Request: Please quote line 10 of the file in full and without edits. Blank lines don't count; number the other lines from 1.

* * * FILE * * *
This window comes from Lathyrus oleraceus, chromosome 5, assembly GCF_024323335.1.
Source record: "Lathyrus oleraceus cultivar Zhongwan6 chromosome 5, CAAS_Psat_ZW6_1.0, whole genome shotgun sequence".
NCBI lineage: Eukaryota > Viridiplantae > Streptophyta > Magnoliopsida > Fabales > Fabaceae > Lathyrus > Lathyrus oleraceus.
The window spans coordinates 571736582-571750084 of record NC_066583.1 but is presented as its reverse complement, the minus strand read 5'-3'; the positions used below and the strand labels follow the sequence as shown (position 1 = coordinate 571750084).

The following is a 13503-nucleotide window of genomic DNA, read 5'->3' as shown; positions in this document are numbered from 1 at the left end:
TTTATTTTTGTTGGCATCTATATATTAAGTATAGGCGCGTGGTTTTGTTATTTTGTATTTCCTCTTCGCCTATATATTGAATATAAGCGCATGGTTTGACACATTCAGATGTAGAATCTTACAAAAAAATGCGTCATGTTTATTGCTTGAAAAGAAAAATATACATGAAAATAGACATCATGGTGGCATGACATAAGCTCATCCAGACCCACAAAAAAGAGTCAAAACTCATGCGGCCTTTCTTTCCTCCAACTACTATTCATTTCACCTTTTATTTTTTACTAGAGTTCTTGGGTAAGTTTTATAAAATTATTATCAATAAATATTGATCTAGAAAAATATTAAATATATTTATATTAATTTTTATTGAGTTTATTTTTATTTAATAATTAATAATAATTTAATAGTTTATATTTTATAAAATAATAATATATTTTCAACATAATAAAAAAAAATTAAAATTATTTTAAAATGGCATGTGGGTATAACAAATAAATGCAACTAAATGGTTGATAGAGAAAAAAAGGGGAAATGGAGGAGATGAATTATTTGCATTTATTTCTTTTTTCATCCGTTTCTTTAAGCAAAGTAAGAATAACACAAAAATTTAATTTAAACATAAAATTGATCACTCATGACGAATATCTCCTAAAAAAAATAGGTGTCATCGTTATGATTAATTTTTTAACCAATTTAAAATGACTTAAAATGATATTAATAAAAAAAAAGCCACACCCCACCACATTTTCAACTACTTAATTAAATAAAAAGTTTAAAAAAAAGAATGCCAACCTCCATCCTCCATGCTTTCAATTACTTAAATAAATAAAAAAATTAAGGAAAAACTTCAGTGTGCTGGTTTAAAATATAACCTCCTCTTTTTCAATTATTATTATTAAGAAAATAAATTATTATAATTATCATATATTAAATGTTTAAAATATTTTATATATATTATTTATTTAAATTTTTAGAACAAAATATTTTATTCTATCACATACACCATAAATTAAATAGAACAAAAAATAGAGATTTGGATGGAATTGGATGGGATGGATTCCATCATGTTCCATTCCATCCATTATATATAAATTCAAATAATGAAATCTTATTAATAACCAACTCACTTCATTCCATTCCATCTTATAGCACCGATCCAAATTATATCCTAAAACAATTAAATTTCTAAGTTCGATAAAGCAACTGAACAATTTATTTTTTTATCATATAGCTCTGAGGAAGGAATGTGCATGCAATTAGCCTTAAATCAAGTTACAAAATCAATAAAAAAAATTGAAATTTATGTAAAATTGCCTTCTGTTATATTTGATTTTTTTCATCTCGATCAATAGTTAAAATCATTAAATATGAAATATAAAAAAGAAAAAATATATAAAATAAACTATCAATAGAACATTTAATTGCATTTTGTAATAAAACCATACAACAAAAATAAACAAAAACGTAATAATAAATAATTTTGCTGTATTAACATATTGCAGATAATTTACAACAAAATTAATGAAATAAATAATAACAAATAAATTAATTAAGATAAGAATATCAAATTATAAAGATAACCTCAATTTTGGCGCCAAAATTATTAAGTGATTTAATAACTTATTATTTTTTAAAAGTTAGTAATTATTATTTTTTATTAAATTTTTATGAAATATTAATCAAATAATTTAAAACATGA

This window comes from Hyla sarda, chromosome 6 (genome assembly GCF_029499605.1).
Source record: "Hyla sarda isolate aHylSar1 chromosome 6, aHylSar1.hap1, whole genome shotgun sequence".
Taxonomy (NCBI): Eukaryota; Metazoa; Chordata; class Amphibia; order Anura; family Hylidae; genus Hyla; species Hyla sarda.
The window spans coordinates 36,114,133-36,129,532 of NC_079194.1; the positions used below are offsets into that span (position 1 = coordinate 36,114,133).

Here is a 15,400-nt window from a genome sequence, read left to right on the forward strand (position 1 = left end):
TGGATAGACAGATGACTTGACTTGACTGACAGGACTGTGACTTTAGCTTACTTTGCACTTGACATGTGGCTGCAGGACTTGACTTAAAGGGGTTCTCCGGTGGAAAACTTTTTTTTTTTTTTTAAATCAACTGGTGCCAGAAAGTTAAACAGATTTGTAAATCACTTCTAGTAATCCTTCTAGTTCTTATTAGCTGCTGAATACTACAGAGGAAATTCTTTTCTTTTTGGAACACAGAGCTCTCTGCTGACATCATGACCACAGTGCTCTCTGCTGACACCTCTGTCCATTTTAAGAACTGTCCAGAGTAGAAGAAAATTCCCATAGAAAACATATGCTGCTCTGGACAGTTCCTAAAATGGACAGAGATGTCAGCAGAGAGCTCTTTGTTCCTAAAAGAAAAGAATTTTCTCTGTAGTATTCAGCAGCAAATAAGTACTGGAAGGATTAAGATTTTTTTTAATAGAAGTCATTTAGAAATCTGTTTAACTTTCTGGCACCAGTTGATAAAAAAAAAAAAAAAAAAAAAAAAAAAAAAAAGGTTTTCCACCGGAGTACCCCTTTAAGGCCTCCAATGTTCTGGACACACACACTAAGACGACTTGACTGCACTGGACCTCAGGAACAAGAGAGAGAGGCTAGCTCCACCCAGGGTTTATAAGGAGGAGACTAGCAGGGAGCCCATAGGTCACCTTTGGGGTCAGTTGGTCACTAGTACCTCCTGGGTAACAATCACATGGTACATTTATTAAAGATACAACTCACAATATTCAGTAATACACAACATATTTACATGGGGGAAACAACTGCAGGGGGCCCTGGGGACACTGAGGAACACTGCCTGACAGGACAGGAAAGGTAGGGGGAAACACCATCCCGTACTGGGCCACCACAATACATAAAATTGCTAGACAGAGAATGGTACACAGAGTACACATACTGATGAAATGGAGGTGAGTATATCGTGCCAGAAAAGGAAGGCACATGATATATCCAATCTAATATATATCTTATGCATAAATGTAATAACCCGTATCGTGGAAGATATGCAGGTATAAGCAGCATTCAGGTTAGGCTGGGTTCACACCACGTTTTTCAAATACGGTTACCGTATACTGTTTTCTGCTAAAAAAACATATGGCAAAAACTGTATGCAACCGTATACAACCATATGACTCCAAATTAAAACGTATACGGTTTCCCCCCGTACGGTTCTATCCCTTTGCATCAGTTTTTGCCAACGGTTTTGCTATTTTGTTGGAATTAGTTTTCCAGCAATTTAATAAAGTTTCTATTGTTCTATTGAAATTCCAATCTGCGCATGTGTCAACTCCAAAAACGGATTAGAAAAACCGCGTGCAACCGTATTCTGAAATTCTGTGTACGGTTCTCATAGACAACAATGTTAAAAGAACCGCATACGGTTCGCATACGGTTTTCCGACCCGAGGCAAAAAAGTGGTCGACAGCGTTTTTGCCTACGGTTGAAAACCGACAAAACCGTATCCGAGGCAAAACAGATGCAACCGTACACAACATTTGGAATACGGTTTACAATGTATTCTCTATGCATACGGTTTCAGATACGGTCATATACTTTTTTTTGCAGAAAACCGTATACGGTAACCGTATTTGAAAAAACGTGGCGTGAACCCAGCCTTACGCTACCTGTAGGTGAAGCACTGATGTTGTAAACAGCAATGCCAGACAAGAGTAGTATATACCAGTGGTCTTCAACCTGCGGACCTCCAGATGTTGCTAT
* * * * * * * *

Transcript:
The window spans coordinates 36,114,133-36,129,532 of NC_079194.1; the positions used below are offsets into that span (position 1 = coordinate 36,114,133).